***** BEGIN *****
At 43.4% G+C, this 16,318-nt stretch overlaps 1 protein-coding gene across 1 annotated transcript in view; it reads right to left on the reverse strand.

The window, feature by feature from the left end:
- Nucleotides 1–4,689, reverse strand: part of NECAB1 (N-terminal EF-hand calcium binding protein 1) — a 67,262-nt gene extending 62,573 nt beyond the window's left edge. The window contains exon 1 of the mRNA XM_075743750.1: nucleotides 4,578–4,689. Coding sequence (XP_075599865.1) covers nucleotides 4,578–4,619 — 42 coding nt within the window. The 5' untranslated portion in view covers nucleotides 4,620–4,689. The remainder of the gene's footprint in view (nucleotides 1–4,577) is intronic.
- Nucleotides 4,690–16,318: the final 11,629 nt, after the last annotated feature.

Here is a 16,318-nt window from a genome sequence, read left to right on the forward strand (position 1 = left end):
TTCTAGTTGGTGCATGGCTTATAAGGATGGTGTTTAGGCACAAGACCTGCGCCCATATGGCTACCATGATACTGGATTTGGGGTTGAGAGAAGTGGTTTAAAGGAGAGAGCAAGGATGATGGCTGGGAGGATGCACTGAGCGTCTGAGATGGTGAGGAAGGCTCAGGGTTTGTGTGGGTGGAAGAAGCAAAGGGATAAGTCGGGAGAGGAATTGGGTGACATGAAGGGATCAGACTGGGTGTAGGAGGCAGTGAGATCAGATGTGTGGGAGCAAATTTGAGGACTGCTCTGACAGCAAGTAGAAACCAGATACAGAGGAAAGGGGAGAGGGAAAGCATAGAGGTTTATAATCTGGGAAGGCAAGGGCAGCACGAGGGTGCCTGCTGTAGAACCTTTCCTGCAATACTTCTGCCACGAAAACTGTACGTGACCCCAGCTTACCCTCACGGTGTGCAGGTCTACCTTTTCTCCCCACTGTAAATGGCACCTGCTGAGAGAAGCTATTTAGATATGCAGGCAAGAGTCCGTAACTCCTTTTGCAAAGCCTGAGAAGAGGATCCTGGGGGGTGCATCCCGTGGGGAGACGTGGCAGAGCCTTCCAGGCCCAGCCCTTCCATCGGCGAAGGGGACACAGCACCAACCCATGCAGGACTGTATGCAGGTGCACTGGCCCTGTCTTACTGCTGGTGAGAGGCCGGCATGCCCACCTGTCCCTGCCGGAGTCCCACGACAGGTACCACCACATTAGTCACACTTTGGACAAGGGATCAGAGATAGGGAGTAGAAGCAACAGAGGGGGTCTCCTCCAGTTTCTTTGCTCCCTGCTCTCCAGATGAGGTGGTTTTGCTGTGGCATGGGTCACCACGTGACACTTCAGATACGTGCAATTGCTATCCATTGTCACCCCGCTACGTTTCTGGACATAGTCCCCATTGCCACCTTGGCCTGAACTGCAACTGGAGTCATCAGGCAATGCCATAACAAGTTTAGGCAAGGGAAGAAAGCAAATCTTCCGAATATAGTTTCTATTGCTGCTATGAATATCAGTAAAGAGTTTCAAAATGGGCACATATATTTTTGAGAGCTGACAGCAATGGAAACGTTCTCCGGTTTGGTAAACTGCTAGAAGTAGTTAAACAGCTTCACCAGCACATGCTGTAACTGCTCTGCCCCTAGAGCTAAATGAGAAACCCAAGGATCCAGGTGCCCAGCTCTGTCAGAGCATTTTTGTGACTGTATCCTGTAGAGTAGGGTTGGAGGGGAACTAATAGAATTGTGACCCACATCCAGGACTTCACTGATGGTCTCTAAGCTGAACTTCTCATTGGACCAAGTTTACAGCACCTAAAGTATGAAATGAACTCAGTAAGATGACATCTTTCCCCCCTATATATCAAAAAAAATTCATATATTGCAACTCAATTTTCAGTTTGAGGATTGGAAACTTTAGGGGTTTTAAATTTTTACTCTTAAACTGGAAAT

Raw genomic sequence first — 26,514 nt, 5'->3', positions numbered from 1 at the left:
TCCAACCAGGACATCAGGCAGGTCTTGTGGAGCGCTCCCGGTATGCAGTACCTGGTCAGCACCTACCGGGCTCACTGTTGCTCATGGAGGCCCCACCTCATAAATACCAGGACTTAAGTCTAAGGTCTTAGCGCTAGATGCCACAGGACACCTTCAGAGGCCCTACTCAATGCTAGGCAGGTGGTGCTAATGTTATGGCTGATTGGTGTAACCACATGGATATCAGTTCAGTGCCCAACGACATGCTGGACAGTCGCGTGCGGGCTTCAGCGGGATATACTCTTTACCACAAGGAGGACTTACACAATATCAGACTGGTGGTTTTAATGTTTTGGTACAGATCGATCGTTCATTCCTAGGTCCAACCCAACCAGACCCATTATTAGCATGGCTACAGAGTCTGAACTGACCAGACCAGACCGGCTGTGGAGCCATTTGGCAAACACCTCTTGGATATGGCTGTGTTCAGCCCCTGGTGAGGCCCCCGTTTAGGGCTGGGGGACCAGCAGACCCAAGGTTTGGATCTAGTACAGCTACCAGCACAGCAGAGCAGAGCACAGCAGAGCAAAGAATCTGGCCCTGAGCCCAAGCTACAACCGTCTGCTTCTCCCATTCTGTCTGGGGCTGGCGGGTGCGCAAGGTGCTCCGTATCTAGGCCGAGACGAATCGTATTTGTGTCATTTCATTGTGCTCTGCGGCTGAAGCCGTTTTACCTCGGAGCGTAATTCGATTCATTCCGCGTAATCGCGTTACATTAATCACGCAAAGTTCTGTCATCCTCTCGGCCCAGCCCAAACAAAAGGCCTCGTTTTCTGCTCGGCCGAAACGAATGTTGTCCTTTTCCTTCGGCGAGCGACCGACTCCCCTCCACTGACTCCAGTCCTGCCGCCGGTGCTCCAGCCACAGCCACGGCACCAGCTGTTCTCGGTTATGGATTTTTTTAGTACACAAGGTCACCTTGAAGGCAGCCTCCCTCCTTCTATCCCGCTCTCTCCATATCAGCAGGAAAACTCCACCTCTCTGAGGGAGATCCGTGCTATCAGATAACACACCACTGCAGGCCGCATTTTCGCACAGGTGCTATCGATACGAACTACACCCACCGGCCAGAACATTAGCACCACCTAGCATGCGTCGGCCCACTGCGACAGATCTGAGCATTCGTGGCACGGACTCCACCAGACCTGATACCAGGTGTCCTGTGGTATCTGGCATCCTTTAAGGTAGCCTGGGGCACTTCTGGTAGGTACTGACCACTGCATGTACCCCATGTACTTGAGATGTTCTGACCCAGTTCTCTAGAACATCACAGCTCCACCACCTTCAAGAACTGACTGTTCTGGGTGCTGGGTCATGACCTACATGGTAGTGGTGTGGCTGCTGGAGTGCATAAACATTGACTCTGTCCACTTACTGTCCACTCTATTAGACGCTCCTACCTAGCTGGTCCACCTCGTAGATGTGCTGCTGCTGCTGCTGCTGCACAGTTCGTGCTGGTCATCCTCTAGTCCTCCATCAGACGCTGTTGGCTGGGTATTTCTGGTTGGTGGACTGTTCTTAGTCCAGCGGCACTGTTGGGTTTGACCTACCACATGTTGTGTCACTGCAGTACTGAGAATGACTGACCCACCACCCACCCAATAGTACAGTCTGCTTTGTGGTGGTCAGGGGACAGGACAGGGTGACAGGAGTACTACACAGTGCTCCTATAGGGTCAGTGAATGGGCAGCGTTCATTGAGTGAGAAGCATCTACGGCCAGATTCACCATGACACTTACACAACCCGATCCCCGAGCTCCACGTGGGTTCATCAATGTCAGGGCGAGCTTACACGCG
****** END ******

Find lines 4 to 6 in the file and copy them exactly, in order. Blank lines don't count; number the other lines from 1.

- Nucleotides 4,690–16,318: the final 11,629 nt, after the last annotated feature.

Here is a 16,318-nt window from a genome sequence, read left to right on the forward strand (position 1 = left end):
TTCTAGTTGGTGCATGGCTTATAAGGATGGTGTTTAGGCACAAGACCTGCGCCCATATGGCTACCATGATACTGGATTTGGGGTTGAGAGAAGTGGTTTAAAGGAGAGAGCAAGGATGATGGCTGGGAGGATGCACTGAGCGTCTGAGATGGTGAGGAAGGCTCAGGGTTTGTGTGGGTGGAAGAAGCAAAGGGATAAGTCGGGAGAGGAATTGGGTGACATGAAGGGATCAGACTGGGTGTAGGAGGCAGTGAGATCAGATGTGTGGGAGCAAATTTGAGGACTGCTCTGACAGCAAGTAGAAACCAGATACAGAGGAAAGGGGAGAGGGAAAGCATAGAGGTTTATAATCTGGGAAGGCAAGGGCAGCACGAGGGTGCCTGCTGTAGAACCTTTCCTGCAATACTTCTGCCACGAAAACTGTACGTGACCCCAGCTTACCCTCACGGTGTGCAGGTCTACCTTTTCTCCCCACTGTAAATGGCACCTGCTGAGAGAAGCTATTTAGATATGCAGGCAAGAGTCCGTAACTCCTTTTGCAAAGCCTGAGAAGAGGATCCTGGGGGGTGCATCCCGTGGGGAGACGTGGCAGAGCCTTCCAGGCCCAGCCCTTCCATCGGCGAAGGGGACACAGCACCAACCCATGCAGGACTGTATGCAGGTGCACTGGCCCTGTCTTACTGCTGGTGAGAGGCCGGCATGCCCACCTGTCCCTGCCGGAGTCCCACGACAGGTACCACCACATTAGTCACACTTTGGACAAGGGATCAGAGATAGGGAGTAGAAGCAACAGAGGGGGTCTCCTCCAGTTTCTTTGCTCCCTGCTCTCCAGATGAGGTGGTTTTGCTGTGGCATGGGTCACCACGTGACACTTCAGATACGTGCAATTGCTATCCATTGTCACCCCGCTACGTTTCTGGACATAGTCCCCATTGCCACCTTGGCCTGAACTGCAACTGGAGTCATCAGGCAATGCCATAACAAGTTTAGGCAAGGGAAGAAAGCAAATCTTCCGAATATAGTTTCTATTGCTGCTATGAATATCAGTAAAGAGTTTCAAAATGGGCACATATATTTTTGAGAGCTGACAGCAATGGAAACGTTCTCCGGTTTGGTAAACTGCTAGAAGTAGTTAAACAGCTTCACCAGCACATGCTGTAACTGCTCTGCCCCTAGAGCTAAATGAGAAACCCAAGGATCCAGGTGCCCAGCTCTGTCAGAGCATTTTTGTGACTGTATCCTGTAGAGTAGGGTTGGAGGGGAACTAATAGAATTGTGACCCACATCCAGGACTTCACTGATGGTCTCTAAGCTGAACTTCTCATTGGACCAAGTTTACAGCACCTAAAGTATGAAATGAACTCAGTAAGATGACATCTTTCCCCCCTATATATCAAAAAAAATTCATATATTGCAACTCAATTTTCAGTTTGAGGATTGGAAACTTTAGGGGTTTTAAATTTTTACTCTTAAACTGGAAAT